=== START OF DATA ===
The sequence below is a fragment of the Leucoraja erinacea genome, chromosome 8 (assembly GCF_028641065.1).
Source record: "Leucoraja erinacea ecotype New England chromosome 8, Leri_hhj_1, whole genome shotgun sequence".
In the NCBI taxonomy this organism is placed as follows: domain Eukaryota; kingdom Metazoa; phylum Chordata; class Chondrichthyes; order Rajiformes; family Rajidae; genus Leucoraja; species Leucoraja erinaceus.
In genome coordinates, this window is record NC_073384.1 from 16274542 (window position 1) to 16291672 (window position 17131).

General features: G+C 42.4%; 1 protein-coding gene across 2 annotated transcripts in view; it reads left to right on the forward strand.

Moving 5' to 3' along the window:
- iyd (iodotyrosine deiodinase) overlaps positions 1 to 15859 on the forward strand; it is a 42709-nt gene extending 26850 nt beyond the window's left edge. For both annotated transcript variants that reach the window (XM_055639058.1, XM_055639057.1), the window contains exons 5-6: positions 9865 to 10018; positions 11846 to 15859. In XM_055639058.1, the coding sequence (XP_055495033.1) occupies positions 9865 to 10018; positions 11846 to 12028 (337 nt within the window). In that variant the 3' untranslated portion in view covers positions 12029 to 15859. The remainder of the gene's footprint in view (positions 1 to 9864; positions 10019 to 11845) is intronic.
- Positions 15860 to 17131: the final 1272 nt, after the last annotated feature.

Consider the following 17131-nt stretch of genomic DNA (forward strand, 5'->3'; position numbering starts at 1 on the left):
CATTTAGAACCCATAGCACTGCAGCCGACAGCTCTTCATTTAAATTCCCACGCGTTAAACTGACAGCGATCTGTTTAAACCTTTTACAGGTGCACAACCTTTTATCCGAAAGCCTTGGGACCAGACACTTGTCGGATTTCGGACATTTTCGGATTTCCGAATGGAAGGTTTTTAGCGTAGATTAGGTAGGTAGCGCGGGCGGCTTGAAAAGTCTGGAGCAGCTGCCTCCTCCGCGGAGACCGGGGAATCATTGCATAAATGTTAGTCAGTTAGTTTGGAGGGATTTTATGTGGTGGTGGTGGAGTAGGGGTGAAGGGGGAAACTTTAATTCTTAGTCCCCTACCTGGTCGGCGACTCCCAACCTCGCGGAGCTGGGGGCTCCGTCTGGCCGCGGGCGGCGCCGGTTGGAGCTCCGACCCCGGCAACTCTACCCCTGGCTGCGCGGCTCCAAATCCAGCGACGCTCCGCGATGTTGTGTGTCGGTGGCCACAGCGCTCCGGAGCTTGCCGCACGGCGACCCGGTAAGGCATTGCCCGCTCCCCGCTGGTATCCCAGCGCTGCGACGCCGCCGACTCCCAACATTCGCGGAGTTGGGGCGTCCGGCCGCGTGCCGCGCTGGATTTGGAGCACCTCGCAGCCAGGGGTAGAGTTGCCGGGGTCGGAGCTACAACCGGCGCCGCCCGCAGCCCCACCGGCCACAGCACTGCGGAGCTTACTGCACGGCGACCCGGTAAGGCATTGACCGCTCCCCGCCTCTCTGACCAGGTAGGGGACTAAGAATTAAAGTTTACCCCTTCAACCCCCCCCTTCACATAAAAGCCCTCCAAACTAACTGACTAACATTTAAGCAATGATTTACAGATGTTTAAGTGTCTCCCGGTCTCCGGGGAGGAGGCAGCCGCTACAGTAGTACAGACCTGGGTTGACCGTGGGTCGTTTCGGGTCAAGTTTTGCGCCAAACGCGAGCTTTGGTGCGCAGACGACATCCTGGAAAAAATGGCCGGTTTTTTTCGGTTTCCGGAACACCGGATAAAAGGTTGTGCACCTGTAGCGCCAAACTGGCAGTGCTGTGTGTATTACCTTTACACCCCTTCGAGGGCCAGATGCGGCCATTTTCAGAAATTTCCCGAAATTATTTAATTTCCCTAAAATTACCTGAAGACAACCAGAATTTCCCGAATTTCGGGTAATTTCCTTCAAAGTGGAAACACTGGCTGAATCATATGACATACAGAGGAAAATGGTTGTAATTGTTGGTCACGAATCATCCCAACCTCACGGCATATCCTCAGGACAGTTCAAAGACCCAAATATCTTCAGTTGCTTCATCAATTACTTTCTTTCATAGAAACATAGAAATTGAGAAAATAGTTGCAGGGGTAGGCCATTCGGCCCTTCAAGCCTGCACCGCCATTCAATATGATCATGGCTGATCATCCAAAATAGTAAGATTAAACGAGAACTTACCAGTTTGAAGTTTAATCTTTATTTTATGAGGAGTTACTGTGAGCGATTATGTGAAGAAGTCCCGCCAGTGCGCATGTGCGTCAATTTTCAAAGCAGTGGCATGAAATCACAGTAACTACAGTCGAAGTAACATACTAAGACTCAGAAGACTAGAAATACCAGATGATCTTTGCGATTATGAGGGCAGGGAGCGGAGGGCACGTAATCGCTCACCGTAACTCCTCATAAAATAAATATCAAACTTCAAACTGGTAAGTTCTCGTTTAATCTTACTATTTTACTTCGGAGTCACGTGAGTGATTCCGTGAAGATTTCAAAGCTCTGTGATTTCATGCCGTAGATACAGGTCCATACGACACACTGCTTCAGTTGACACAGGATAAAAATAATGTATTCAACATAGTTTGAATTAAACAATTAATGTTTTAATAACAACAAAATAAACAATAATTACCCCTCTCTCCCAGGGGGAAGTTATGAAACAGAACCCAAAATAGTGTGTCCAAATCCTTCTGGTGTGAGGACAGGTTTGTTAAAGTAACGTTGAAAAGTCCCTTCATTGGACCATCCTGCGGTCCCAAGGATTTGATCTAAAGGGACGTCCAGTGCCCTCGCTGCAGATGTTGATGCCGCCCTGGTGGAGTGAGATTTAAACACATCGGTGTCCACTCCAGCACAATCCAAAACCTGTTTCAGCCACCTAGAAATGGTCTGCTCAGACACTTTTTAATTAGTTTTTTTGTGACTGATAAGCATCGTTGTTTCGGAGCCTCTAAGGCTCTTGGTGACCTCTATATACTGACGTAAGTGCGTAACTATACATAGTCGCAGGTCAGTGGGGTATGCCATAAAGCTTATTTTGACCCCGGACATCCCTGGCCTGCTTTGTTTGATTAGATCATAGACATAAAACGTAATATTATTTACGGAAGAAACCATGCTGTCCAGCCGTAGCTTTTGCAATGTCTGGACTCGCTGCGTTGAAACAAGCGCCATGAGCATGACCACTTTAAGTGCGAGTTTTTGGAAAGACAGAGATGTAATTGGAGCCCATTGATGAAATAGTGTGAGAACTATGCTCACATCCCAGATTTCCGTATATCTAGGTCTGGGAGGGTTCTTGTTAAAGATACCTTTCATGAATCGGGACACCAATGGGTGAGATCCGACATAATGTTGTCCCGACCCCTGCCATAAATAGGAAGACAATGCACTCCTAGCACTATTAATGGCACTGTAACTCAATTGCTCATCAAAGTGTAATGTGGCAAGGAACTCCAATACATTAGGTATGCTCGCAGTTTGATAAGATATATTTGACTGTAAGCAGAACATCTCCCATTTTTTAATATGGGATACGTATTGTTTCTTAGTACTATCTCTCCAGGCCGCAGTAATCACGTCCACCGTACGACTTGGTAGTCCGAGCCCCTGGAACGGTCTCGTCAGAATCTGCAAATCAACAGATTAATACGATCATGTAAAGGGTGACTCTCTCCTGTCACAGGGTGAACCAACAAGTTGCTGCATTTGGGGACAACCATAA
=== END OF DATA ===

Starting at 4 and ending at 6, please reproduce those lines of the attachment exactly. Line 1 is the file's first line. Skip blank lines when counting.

In genome coordinates, this window is record NC_073384.1 from 16274542 (window position 1) to 16291672 (window position 17131).

General features: G+C 42.4%; 1 protein-coding gene across 2 annotated transcripts in view; it reads left to right on the forward strand.

Moving 5' to 3' along the window: